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Cara Ellison

Cara Ellison

Cara Ellison is a Scottish writer, game critic and video game narrative designer. She has written for the Guardian, VICE, Kotaku, PC Gamer, Paste Magazine and the New Statesman, wrote the best-named column in the world, S.EXE, at Rock Paper Shotgun, and had a regular opinion column at Eurogamer. She was also co-writer on Charlie Brooker’s How Videogames Changed The World for Channel Four television in the UK. Her writing and game narrative work has been featured in The New York Times and Wired, and she was one of the Guardian’s Top Ten Young People In Digital Media 2014. Currently she designs the narratives for video games.

1. What was your inspiration to write this story? / Was there a particular moment of inspiration that pushed you to write this?  I was really broke and I thought asking my readers to supplement my writing might be an answer to that problem. I also found paying rent to be difficult, so I naively thought that not having anywhere permanent to live would be a solution. So I put both of those feelings together, along with my need to write travel narratives, and I became a crowdfunded itinerant journalist who wrote profiles of people whose work I admired. That's the book! Also I was tipsy and suggestible when I proposed this silly plan to my readers and they thought it'd be funny to back me.
2. What is your favourite moment in the book? I think a standout moment for me is when I reached Japan, which used to be my home, and I realised I'd made it all around the world purely off my own hard work, and I felt so much like an adult that I listened to Nicki Minaj's 'Moment 4 Life' over and over.
3. What inspired you to become a writer? I don't know. I am consistently inspired by many writers who write about their craft in particular, but I think the need to write comes from a childhood spent reading and writing – and having it become natural to want to express yourself through the written word. In short, my inability to stop myself from writing made me a writer. It was only when I stopped being ashamed of what I wrote down that made me into a writer in public for money.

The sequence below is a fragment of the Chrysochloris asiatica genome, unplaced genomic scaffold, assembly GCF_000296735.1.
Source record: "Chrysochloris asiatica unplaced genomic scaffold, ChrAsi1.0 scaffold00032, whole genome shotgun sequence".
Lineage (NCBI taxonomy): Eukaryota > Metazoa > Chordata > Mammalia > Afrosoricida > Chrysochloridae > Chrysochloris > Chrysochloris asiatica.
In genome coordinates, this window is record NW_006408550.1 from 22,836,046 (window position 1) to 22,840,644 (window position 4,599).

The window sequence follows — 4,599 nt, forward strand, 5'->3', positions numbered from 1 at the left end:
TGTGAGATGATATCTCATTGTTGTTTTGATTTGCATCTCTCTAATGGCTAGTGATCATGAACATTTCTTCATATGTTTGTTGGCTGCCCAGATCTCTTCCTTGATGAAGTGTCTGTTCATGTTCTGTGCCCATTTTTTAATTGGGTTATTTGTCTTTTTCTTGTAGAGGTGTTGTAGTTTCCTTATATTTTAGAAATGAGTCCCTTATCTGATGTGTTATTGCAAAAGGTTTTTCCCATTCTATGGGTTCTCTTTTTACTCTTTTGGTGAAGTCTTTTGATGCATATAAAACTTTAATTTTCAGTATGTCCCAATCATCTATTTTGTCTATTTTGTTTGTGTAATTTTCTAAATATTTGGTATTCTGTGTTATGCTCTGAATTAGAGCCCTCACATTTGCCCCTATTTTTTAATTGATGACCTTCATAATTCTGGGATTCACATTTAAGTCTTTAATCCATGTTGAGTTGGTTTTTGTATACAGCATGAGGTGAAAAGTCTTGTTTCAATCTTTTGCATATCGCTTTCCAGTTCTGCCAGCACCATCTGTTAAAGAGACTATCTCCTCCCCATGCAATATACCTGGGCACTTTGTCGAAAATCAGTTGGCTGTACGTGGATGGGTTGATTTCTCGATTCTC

4. What keeps you motivated as a writer? The peaks and troughs of life: when I love everyone I have to write it down. When I feel despair I want to write it down. I am also motivated by rage and empathy: I find it difficult to witness the suffering of others and I try to use writing to point out that we can ease it with money and assistance.
5. What’s your favourite book, and why? It changes a lot. I tend to go back to books that have one passage in them that really makes my fingers itch to write - there's a passage in the opening of James Ellroy's Black Dahlia, for example, that describes what it is like to smell sweat and the mustard from hotdogs and blood and the testosterone in the air at a boxing match, and it makes me feel like I am participating – like I'm there – and that's what I look for in every type of media, including games.
6. Do you have a routine when you’re writing (i.e. silence, a particular genre of music, only working in the morning, only working in your underpants?) One thing I do tend to do each time is make a playlist on Spotify that encompasses pop tracks that say something about the narrative I am writing. Each track tends to symbolise a 'moment' of the part I am writing. When I was writing this book and putting each chapter up on the internet I even embedded those tracks from youtube right into the text. I should make a public playlist so that people can listen to the book too – they seemed to really enjoy that part of the experience.